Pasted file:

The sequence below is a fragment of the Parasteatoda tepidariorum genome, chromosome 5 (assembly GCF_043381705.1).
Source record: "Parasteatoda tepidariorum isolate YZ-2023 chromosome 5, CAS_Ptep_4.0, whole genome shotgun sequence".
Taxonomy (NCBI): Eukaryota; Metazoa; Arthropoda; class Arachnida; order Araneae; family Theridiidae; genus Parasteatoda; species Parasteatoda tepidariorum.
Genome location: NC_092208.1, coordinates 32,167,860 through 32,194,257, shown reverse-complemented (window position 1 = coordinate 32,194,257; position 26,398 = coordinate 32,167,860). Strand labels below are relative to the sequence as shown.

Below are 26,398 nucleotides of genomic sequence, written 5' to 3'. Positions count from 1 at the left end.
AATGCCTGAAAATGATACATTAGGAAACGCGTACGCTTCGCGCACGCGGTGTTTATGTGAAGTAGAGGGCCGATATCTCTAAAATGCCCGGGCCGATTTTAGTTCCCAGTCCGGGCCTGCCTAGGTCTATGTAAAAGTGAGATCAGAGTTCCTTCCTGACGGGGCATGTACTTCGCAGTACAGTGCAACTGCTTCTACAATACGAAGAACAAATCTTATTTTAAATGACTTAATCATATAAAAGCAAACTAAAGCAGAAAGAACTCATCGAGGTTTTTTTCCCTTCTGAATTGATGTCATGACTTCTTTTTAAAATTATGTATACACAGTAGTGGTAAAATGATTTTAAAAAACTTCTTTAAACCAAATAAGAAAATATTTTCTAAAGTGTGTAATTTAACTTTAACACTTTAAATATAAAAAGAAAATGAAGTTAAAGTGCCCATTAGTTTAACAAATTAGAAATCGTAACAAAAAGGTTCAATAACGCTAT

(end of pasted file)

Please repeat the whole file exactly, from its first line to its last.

The sequence below is a fragment of the Parasteatoda tepidariorum genome, chromosome 5 (assembly GCF_043381705.1).
Source record: "Parasteatoda tepidariorum isolate YZ-2023 chromosome 5, CAS_Ptep_4.0, whole genome shotgun sequence".
Taxonomy (NCBI): Eukaryota; Metazoa; Arthropoda; class Arachnida; order Araneae; family Theridiidae; genus Parasteatoda; species Parasteatoda tepidariorum.
Genome location: NC_092208.1, coordinates 32,167,860 through 32,194,257, shown reverse-complemented (window position 1 = coordinate 32,194,257; position 26,398 = coordinate 32,167,860). Strand labels below are relative to the sequence as shown.

Below are 26,398 nucleotides of genomic sequence, written 5' to 3'. Positions count from 1 at the left end.
AATGCCTGAAAATGATACATTAGGAAACGCGTACGCTTCGCGCACGCGGTGTTTATGTGAAGTAGAGGGCCGATATCTCTAAAATGCCCGGGCCGATTTTAGTTCCCAGTCCGGGCCTGCCTAGGTCTATGTAAAAGTGAGATCAGAGTTCCTTCCTGACGGGGCATGTACTTCGCAGTACAGTGCAACTGCTTCTACAATACGAAGAACAAATCTTATTTTAAATGACTTAATCATATAAAAGCAAACTAAAGCAGAAAGAACTCATCGAGGTTTTTTTCCCTTCTGAATTGATGTCATGACTTCTTTTTAAAATTATGTATACACAGTAGTGGTAAAATGATTTTAAAAAACTTCTTTAAACCAAATAAGAAAATATTTTCTAAAGTGTGTAATTTAACTTTAACACTTTAAATATAAAAAGAAAATGAAGTTAAAGTGCCCATTAGTTTAACAAATTAGAAATCGTAACAAAAAGGTTCAATAACGCTAT